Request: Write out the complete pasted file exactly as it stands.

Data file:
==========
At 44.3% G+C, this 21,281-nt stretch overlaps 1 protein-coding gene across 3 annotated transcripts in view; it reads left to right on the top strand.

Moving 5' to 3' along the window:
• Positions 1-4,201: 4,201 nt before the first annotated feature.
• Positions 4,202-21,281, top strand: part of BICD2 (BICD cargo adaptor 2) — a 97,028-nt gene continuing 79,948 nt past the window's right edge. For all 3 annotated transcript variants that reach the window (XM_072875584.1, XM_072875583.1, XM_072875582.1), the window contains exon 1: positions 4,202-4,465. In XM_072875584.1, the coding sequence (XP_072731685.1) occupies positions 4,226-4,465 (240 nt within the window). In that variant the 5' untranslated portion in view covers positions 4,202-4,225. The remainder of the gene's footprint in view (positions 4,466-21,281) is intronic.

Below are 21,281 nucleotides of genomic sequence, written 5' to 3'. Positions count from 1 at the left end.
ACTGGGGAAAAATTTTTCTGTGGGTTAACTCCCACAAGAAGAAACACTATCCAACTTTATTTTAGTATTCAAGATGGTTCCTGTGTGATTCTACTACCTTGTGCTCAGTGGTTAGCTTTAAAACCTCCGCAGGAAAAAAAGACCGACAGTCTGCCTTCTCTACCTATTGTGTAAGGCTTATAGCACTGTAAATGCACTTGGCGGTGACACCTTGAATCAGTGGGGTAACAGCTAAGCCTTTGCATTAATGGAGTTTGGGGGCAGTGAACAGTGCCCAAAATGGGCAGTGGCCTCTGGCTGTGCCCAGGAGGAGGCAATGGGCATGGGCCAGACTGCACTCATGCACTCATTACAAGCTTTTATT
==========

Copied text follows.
At 44.3% G+C, this 21,281-nt stretch overlaps 1 protein-coding gene across 3 annotated transcripts in view; it reads left to right on the top strand.

Moving 5' to 3' along the window:
• Positions 1-4,201: 4,201 nt before the first annotated feature.
• Positions 4,202-21,281, top strand: part of BICD2 (BICD cargo adaptor 2) — a 97,028-nt gene continuing 79,948 nt past the window's right edge. For all 3 annotated transcript variants that reach the window (XM_072875584.1, XM_072875583.1, XM_072875582.1), the window contains exon 1: positions 4,202-4,465. In XM_072875584.1, the coding sequence (XP_072731685.1) occupies positions 4,226-4,465 (240 nt within the window). In that variant the 5' untranslated portion in view covers positions 4,202-4,225. The remainder of the gene's footprint in view (positions 4,466-21,281) is intronic.

Below are 21,281 nucleotides of genomic sequence, written 5' to 3'. Positions count from 1 at the left end.
ACTGGGGAAAAATTTTTCTGTGGGTTAACTCCCACAAGAAGAAACACTATCCAACTTTATTTTAGTATTCAAGATGGTTCCTGTGTGATTCTACTACCTTGTGCTCAGTGGTTAGCTTTAAAACCTCCGCAGGAAAAAAAGACCGACAGTCTGCCTTCTCTACCTATTGTGTAAGGCTTATAGCACTGTAAATGCACTTGGCGGTGACACCTTGAATCAGTGGGGTAACAGCTAAGCCTTTGCATTAATGGAGTTTGGGGGCAGTGAACAGTGCCCAAAATGGGCAGTGGCCTCTGGCTGTGCCCAGGAGGAGGCAATGGGCATGGGCCAGACTGCACTCATGCACTCATTACAAGCTTTTATT